My high school boyfriend was in town for a week and I clung to him, following him around like some sad little animal and disregarding the sophistication I thought I’d collected in the six years since I’d last seen him. A whirlwind of drugs and ravenous kisses occurred, on cold jungle gyms at the public park, middle of the night. I devastated myself, putting in motion a crazy spin on my axis and then watching the world unfurl. He left again, very probably disgusted and bewildered at my new desperation, and I drank wildly. I wrote a book about the five days we’d spent together in twelve hours flat. I dragged old friends out to bars on Tuesday nights, guzzling whiskey and avoiding their questions. They were confused: are you really still in love with him, Heidi? Were you ever? The answer, of course, was no — I was not in love with him but I wanted to be. Perhaps, caught in the throes of passion, I could escape from the feeling that I was slowly, slowly disappearing.

An illegitimate rage, the first time I realized that the things I had spent years missing were gone for good. It could be a big tree, or a cup of coffee, or a Mexican food joint. Sometimes it is a person, which is the hardest. While I had been away, running and falling, growing and hurting, with the assumption that coming home would always be an option, certain fundamental truths had changed. I had been growing further and further in one direction; home had been doing the same in another. I was suddenly humbled by the realization that my home was not exclusively mine, after all. Kneeling, with my knees digging into the damp, dark soil in the garden my mother used to till when I was a child, I would search wildly with frantic fingers for a bulb, a root, some sign of life.

Hung-over from too many shots of tequila taken the night before, I would vomit all over myself on my morning commute to work. The formidable Los Angeles traffic was endless before me as I mopped myself off with a cardigan, wheezing and incapable of grasping what had just happened. What the fuck. Later, I would walk into work reeking of puke and alcohol, deftly closing my office door and turning on my computer, my hair still sopping wet. I did not say it, did not even think it, but I knew something had to change.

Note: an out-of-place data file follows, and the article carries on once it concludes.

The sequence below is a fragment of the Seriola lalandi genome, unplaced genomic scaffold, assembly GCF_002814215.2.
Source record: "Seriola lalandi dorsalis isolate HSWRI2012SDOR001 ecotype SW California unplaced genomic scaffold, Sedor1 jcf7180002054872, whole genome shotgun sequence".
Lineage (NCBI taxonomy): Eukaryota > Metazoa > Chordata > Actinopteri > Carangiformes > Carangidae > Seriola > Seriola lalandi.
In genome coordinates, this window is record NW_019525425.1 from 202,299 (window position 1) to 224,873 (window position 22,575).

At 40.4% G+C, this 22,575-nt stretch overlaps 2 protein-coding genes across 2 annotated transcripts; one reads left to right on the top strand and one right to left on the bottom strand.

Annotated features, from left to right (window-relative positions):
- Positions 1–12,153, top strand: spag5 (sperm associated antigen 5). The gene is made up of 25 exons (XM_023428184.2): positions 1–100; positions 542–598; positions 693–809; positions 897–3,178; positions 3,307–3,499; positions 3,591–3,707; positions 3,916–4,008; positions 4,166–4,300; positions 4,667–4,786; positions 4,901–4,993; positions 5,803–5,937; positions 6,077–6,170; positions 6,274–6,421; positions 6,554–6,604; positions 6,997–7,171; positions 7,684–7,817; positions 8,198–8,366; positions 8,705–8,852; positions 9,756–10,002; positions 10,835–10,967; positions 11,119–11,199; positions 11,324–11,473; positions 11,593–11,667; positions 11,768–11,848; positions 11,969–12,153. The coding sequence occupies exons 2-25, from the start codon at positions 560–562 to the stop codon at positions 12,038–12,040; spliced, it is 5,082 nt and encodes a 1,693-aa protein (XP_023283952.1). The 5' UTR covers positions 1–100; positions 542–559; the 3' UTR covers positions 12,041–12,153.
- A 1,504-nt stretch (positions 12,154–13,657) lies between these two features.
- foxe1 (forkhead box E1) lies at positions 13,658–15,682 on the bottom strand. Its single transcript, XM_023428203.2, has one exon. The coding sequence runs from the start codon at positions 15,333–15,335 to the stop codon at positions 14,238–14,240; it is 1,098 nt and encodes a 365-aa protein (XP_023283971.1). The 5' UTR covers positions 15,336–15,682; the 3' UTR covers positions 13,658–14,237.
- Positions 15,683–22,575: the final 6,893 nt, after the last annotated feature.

The Decision:

Then, an opportunity arose. I sent my resume out on a whim, not expecting a response; so I was all the more taken aback when one came. A position was offered — to be a reporter for the state-run China Radio International, requiring relocating to Beijing for the indefinite future. I dismissed it, calling it crazy. I did not want to leave again after having just made it back, after having waited and worked for this for so long, but it was an impossible game that I was playing with myself; I could feel the itch to leave blowing in with the hot Santa Ana Winds — Devil Winds.

Still, the determination it takes for an Asian American girl who had grown up very much integrated in American culture to make the decision to move back to the Motherland is no small thing. I had to smoke a joint in the backseat of my car on my lunch break to muster the courage to quit my job. That Saturday morning, confused and afraid of my own endless wanderlust, I called my best friend. Becca drove all afternoon to come home immediately, no questions asked. “I don’t know, I just feel weird. Restless. I think I need to leave but I am afraid to go,” I tried to explain. Before the end of the week, she had rounded up a rag-tag patchwork of the old gang, calling an emergency maneuver and bringing them back from the corners of the world. We tore through the town of our childhood, howling yippees and enveloped in breathless wonderment. Later, we would curl up with each other in front of a bonfire by the sea and they told me to go, just to go. Like the swallows, they said, as long as you claim your California home, you will be back and we will be here too.

There was only one last order of business before I let the Leaving Season carry me away, to Beijing this time. I had to reclaim California. Arrangements were made for two months of travel, my old friends offering to host me in different parts of our Golden State. My travels would be conducted primarily alone, by car, each stop lasting no more than a week and offering a different episode of what it is like to be in your early twenties, living in California. And so began the process of Reclaiming California.